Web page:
Protest over Asian factory pay at Asda in Old Kent Road
Campaigners from the charity ActionAid have asked shoppers at Asda in Old Kent Road to give 2p back to the supermarket to show the store's bosses they can afford to pay higher wages to workers in the developing world.
The protest, which took place at the Old Kent Road Asda, is part of ActionAid's campaign against Asda which is targeting stores across the country. The charity claims that the supermarket's suppliers have a "lamentable record" for paying low wages to factory workers in Asia.
ActionAid recently published research which shoes that if Asda's suppliers paid workers an extra 2p out of the cost of a £4 T-shirt then it would double the workers' wages.
A group of five campaigners collected 216 two pence coins from Old Kent Road shoppers and presented them to managers at the store on Saturday.
"Asda claim to be a family friendly business but there's a dark side to this company, and that's the way they treat the factory workers who make the clothes they sell," says ActionAid campaigner Lotty Reynolds.
"These women in India, Bangladesh and other Asian countries struggle to feed their families despite working long hours in terrible conditions.
"The 2ps we collected from shoppers is money which by rights should be going to pay those workers a living wage. By giving the money back the customers have shown that if they can afford to return such a small sum then so can Asda. It's the UK arm of the US chain Wal-Mart, and they make £45 million profit every day.
"The people of south east London showed they want to make fashion fair. Now it's high time Asda did too."
Asda says that it has been in dialogue with ActionAid for some time and does not accept the findings of its recently published report entitled Asda: Poverty Guaranteed.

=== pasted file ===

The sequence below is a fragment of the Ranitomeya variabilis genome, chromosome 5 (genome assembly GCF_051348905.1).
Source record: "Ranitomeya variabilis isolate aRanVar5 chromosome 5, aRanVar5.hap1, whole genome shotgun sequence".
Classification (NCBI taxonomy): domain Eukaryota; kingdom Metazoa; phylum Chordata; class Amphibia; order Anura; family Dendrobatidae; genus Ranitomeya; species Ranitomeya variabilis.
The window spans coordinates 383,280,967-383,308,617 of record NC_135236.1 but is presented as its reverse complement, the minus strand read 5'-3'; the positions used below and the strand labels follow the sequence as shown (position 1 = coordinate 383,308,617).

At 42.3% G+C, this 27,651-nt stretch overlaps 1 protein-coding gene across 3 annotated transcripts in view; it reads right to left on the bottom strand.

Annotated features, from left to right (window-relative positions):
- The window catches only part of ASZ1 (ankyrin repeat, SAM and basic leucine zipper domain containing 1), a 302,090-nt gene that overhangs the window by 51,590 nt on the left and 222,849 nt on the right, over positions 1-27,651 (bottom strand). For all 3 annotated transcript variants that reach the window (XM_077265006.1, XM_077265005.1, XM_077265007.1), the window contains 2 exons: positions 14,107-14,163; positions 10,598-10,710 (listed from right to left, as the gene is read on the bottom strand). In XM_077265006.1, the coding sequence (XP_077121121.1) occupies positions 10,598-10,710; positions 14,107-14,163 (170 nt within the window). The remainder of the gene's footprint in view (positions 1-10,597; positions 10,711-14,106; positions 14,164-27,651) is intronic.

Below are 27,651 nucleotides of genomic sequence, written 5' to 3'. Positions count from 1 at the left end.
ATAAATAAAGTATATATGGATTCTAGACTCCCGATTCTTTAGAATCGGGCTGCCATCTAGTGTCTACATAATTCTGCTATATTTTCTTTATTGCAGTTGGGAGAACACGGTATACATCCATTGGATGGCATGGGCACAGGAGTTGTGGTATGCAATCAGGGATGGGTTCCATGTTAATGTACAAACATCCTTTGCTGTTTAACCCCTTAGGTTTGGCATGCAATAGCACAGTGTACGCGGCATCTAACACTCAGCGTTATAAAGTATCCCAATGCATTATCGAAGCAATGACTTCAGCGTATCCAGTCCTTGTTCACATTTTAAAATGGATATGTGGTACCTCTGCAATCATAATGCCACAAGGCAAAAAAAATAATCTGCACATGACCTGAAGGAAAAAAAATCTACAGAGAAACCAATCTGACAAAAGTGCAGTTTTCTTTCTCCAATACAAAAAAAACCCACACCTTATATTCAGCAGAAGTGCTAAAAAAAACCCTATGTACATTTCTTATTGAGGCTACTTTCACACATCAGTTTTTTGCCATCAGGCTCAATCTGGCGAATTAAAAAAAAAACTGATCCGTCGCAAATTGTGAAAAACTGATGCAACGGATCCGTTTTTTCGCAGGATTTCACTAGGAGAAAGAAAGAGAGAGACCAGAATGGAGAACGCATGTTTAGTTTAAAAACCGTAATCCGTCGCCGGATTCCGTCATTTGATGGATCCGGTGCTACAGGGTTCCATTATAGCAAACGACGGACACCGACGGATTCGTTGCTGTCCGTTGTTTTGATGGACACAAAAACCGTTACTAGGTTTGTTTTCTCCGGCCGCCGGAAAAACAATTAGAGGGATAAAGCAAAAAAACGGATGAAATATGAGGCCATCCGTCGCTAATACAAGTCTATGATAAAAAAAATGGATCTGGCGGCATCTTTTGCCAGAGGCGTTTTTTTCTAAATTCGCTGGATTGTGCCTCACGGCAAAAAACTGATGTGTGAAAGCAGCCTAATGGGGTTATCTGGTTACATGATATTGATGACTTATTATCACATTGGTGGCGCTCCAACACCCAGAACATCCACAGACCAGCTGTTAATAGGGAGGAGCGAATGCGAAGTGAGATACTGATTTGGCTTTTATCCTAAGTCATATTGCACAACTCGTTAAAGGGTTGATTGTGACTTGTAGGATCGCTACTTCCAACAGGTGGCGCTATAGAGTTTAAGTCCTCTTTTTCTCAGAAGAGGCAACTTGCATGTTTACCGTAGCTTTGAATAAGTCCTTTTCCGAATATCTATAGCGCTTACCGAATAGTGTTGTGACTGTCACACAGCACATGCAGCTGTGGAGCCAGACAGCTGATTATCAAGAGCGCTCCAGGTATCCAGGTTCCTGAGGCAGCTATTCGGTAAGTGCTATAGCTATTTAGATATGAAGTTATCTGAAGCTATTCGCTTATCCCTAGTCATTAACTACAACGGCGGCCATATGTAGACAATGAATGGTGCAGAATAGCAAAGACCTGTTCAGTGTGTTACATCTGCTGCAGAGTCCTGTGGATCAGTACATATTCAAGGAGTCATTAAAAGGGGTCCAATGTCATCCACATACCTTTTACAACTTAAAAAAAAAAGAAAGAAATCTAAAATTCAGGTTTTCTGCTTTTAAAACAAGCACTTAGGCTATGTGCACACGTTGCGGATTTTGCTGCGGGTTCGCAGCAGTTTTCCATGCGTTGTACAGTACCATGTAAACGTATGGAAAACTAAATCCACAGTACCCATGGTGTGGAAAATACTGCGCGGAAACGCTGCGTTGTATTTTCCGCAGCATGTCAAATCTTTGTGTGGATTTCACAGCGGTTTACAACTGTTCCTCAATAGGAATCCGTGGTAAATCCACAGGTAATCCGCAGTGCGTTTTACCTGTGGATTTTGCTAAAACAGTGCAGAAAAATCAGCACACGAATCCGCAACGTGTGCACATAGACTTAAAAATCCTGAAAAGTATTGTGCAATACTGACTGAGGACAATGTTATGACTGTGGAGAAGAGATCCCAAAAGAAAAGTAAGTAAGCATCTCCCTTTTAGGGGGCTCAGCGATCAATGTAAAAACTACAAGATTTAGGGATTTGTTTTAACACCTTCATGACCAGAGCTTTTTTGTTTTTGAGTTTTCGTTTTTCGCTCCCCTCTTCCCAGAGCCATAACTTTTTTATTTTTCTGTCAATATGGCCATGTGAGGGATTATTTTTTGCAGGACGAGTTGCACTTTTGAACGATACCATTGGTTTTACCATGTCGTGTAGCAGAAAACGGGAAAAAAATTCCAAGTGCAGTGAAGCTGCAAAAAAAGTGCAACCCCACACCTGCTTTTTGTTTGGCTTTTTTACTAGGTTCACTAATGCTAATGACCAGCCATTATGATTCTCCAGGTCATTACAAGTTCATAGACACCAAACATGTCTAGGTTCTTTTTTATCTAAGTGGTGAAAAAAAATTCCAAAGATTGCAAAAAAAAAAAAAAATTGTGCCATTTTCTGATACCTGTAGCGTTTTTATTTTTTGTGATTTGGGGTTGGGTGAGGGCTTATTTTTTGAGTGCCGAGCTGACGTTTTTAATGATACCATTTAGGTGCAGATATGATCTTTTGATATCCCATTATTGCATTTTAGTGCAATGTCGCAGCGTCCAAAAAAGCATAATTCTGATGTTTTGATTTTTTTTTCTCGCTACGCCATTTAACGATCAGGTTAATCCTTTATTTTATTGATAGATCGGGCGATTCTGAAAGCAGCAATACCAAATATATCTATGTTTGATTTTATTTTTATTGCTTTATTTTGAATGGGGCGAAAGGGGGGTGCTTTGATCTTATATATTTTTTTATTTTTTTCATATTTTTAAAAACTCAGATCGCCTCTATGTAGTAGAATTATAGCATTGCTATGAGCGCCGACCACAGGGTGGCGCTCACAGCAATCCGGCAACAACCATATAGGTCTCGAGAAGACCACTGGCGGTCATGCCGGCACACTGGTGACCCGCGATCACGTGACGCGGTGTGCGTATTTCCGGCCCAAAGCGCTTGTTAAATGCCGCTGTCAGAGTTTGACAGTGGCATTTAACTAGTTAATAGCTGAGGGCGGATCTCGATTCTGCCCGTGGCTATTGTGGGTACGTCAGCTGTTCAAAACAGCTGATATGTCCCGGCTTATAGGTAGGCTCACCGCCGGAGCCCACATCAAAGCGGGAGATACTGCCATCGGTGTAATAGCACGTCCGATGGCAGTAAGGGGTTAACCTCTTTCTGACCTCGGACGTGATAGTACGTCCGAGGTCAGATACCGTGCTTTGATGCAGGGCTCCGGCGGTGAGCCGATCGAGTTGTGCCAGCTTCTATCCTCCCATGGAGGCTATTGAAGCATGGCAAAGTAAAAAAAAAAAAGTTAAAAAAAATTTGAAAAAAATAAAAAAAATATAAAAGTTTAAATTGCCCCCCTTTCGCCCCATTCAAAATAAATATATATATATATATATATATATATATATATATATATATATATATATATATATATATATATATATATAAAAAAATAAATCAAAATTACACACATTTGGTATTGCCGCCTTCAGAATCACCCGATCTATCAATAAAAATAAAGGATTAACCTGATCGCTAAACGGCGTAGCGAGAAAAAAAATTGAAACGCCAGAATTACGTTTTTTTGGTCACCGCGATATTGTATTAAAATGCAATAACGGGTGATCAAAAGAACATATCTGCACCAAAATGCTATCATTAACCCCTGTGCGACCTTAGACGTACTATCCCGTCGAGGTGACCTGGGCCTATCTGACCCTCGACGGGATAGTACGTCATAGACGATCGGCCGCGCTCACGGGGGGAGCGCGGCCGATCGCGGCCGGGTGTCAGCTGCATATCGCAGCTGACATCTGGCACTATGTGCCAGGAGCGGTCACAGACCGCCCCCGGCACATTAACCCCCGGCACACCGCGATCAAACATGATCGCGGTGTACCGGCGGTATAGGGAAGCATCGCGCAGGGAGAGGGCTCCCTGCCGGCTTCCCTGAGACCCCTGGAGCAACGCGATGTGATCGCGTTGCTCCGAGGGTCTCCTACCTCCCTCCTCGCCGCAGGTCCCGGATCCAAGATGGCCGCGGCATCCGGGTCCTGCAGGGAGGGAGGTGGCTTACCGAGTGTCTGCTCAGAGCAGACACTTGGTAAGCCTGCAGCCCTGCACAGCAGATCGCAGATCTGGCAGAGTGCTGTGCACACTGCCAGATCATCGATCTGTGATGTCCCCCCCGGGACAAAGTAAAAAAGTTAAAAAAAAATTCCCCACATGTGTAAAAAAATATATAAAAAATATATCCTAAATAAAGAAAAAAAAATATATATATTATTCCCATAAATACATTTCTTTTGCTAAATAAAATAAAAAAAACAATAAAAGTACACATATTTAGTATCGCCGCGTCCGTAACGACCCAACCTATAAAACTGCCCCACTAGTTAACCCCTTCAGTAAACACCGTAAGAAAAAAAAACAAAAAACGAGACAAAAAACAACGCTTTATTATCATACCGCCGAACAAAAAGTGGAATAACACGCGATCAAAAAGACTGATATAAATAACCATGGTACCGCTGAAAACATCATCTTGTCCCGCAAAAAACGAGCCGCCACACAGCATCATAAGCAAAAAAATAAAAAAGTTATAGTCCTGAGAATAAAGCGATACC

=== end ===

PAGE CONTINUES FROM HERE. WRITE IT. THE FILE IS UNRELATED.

"We've been saying to ActionAid since they released it that this a flawed report," an Asda spokeswoman told the London SE1 website.
"The idea that charging 2p more per garment would mean workers earned 2p more is disingenuous. Experts who understand the issue know that the situation of workers in the Asian sub continent is served best by intelligent action that improves factory conditions in a structured and sustainable way.
"Our pilot project with another NGO, GTZ, has already resulted in a 14.2 per cent increase in wages in Bangladesh and it is our firm intention to roll out this innovative project out to all our suppliers in the coming months and years.
"We know that its actions, not words, that will help alleviate poverty, and we firmly believe the measures we've put in place in Bangladesh will not only lead to higher wages, but also improved working conditions, fewer working hours and a more highly skilled workforce.
"We remain ready and willing to take ActionAid with us to Bangladesh so they can then see first hand the positive impact we're having there."